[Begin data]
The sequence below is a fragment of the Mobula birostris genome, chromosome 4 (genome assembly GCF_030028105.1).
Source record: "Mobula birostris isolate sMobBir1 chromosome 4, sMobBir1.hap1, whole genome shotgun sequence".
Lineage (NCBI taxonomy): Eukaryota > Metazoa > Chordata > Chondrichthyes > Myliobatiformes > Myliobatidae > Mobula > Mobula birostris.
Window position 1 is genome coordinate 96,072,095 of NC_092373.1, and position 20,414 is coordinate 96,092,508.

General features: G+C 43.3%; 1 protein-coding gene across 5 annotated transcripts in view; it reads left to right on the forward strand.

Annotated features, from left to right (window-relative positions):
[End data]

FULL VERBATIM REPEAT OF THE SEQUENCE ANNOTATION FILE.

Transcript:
The sequence below is a fragment of the Mobula birostris genome, chromosome 4 (genome assembly GCF_030028105.1).
Source record: "Mobula birostris isolate sMobBir1 chromosome 4, sMobBir1.hap1, whole genome shotgun sequence".
Lineage (NCBI taxonomy): Eukaryota > Metazoa > Chordata > Chondrichthyes > Myliobatiformes > Myliobatidae > Mobula > Mobula birostris.
Window position 1 is genome coordinate 96,072,095 of NC_092373.1, and position 20,414 is coordinate 96,092,508.

General features: G+C 43.3%; 1 protein-coding gene across 5 annotated transcripts in view; it reads left to right on the forward strand.

Annotated features, from left to right (window-relative positions):